Examples of an Element and Beyond
Elements play a key role in chemistry because they are the simplest form of matter available in chemistry. Basically, they can’t be chemically broken down into something simpler, like the atoms they’re made of. The atoms that make up elements are made up of three key pieces – electrons, neutrons, and protons. Each element is known by an atomic number. This atomic number defines the number of protons held in the nuclei of the atoms.
Many elements will be made up of atoms that contain valence electrons. This means that they can react with atoms from the same element or atoms from other elements to create compounds. You can learn more about valence electrons with this useful article. You can learn more about elements with an online class, but you can also read up on some basic information about elements below before starting your class.
Atoms – The Building Blocks of Elements
Elements are made up of the same type of atom, which is the basic unit of an element. Atoms are made up of three parts – electrons, protons, and neutrons. Electrons are negatively-charged particles that circle around the nucleus of an atom. Protons are positively-charged particles that make up the nucleus. Neutrons have no charge and make up the nucleus with the protons.
You will know if something is an element if the atoms that make it up all have the same number of protons. If there are atoms with a different number of protons involved as well, you are likely dealing with a mixture of two or more elements known as a compound. You can read more on compounds below. Practice for the Chemistry Regents with an online class.
Elements – They’re the Materials That Make Things Happen
There are a number of different elements, and more are being discovered all the time. Some have even been created in laboratory tests. Elements take on a form visible to the human eye when a number of atoms of the same element combine together to create a pure form of that element. These elements have been organized into something called the periodic table, which will be explained in more detail below. For now, here’s a brief list of elements that you likely know or have come into contact with whether you know it or not.
- oxygen – found in the air we breathe, and mixes with hydrogen to create the water we drink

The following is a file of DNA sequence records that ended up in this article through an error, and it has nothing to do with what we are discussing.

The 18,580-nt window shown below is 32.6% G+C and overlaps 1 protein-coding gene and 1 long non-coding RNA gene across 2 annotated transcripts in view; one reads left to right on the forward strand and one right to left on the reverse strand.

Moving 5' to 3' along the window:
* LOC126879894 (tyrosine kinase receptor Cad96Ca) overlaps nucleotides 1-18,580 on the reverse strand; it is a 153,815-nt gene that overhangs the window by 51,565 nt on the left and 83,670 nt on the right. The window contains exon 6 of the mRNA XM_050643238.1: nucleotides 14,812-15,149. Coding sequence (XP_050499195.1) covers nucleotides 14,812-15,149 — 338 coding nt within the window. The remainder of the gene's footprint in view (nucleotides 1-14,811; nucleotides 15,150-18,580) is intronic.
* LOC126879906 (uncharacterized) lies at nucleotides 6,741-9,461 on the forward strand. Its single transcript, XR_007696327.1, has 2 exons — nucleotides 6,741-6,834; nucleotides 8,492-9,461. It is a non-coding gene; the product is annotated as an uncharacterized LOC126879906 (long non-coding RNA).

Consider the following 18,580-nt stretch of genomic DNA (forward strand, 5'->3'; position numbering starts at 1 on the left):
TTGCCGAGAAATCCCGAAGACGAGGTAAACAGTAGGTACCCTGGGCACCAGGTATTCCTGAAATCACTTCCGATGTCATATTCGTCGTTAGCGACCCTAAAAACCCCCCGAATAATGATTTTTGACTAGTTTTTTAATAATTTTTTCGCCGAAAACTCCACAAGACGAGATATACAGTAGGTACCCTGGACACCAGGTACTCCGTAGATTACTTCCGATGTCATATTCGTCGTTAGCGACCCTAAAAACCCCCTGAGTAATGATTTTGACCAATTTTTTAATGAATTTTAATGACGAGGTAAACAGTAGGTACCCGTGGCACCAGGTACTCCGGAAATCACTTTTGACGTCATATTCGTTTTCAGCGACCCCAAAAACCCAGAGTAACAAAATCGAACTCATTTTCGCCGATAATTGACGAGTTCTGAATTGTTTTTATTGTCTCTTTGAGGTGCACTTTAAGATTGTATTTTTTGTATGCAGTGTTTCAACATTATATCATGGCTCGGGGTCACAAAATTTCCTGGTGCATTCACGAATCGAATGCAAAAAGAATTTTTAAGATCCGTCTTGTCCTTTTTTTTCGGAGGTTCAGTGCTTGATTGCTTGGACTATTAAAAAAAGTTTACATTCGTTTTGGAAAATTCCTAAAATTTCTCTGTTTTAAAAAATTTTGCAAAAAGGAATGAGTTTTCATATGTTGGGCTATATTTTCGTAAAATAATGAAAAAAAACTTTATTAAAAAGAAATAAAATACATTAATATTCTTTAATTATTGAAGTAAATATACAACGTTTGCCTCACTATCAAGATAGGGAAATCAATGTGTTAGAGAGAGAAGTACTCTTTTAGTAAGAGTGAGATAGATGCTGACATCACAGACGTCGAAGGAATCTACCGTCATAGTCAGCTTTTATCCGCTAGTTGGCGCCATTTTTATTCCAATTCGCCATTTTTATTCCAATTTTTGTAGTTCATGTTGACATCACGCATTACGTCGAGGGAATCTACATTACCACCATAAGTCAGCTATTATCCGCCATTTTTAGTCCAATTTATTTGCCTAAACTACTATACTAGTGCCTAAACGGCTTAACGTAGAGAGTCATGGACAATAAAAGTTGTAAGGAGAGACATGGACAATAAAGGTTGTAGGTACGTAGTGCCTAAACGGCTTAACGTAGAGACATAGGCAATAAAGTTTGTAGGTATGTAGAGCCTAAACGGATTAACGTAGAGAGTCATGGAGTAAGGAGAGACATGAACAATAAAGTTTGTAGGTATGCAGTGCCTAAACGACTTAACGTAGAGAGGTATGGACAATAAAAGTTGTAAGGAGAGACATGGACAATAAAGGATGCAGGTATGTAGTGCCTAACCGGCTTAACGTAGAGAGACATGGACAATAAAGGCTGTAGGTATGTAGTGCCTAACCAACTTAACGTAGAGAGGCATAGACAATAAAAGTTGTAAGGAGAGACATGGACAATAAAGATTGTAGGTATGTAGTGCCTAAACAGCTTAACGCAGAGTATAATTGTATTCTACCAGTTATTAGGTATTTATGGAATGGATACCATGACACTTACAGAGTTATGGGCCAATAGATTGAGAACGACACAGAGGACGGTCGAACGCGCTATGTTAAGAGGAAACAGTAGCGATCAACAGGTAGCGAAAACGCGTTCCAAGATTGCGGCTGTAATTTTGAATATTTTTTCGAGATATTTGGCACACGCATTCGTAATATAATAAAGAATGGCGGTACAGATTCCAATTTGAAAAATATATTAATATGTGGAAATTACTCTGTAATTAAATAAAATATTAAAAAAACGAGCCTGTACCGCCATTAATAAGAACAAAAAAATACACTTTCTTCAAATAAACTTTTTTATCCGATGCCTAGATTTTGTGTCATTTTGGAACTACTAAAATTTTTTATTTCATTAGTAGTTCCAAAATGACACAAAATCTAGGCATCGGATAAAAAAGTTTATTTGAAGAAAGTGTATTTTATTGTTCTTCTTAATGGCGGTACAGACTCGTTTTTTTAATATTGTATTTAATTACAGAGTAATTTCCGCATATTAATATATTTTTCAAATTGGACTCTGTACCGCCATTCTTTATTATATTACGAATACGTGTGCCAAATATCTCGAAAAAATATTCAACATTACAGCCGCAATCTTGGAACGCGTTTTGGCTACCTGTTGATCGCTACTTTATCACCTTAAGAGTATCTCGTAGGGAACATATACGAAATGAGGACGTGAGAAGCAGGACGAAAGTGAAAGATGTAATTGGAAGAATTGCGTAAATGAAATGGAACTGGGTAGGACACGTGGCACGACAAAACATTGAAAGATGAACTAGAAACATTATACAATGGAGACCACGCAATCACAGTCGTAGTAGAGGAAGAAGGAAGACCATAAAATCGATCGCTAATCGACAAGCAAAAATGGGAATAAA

- nitrogen – often added to potting soil, helps make plants grow
- hydrogen – the lightest element known, a gas that mixes with oxygen to create the water we drink
- helium – another light gas, usually used to fill up balloons for occasions
- iron – a metal, this particular metal is also found in our blood, anemia is a disease that is caused by a lack of iron in the blood
- calcium – found in milk, makes our bones stronger
- zinc – a metal, also found in vitamin pills, plays an important biological role as a mineral
- neon – usually in a gas form, used for neon advertising signs and helium-neon lasers
- potassium – found in bananas, can also be found as a metal
As you can see, elements are all around you even if you never realized it. Now, let’s move on to talk more about how elements are organized using the Periodic Table of Elements. Study for the Chemistry Regents with an online class.
The Periodic Table of Elements – Organization of the Elements
As said before, the elements are organized by their atomic number. That atomic number is the number of protons that make up the nucleus of that element. Dmitri Mendeleev is usually credited with creating the first Periodic Table of Elements back in 1869, and they are connected by specific grouping methods, which are explained in detail below. You can check out Web Element’s interactive Periodic Table, which you can use as a study guide in conjunction with your class on Regents Chemistry.